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A view from the top

Panorama Suisse

A view from the top

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© freihändler Filmproduktion

A view from the top

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© maximage

A view from the top

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© C-Side Productions

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Every year, the Panorama Suisse section shines an additional light on recent Swiss productions that have enjoyed a fruitful domestic and international life, ranging from commercial success to festival acclaim. This year’s line-up is no exception, boasting films that enjoyed their world premieres in festivals such as Venice (All Inclusive), Toronto (Der Unschuldige) and the Berlinale (Baracoa and Where We Belong). It’s ten features and one short, fairly evenly split between fiction and documentary and spanning all three of the major linguistic areas in Switzerland. The selection committee, consisting of representatives of SWISS FILMS, the Swiss Film Academy and the Solothurn Film Festival, has assembled a program that is suitable for a wide range of audience tastes, from arthouse aficionados to regular cinema dwellers. From the latter standpoint, it was impossible to not give a slot to Michael Steiner’s Wolkenbruch’s Wondrous Journey into the Arms of a Shiksa: a veritable box office smash (284,000 admissions in German-speaking Switzerland alone, beating the American blockbuster Avengers: Infinity War), the film was recently chosen to represent its home country at the Oscars in the International Feature Film category, and is also the first Swiss film to ever be acquired by Netflix. Equally popular was Zwingli, Stefan Haupt’s ambitious depiction of the life of the man who challenged Catholic traditions in Zurich. Young filmmaking from Ticino is well represented by Cronofobia, Francesco Rizzi’s confidently odd, tender and at times disturbing feature debut, while the documentary form goes both boldly big (Christoph Schaub’s Architektur der Unendlichkeit) and touchingly small. The latter camp is perhaps best embodied by Fanny Bräuning’s Immer und ewig and Stéphane Riethauser’s Madame, two very different but similarly intimate character studies where the filmmakers themselves and/or their family are at the center of personal, yet profoundly universal musings. As universal as the viewers, Swiss and international alike, who get to enjoy these films every morning at Palexpo FEVI, in the context of a Festival where these titles belong, to paraphrase the title of Jacqueline Zünd’s latest documentary.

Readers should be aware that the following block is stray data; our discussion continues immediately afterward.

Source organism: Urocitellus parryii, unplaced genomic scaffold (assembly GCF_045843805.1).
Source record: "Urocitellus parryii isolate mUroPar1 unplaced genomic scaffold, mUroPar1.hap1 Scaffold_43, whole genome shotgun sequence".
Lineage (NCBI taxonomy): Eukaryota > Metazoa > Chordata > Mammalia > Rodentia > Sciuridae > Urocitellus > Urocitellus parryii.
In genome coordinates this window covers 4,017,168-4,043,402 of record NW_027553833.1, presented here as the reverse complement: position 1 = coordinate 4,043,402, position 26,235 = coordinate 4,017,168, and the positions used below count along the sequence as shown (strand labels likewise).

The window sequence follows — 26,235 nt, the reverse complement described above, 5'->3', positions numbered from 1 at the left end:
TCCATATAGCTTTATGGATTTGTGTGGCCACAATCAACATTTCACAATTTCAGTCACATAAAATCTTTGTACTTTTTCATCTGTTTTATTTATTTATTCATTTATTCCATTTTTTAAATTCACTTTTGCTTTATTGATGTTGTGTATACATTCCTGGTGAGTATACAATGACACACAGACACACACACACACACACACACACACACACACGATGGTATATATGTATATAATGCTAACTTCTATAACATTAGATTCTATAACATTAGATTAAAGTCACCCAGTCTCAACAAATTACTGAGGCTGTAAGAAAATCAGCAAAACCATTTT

Max Borg

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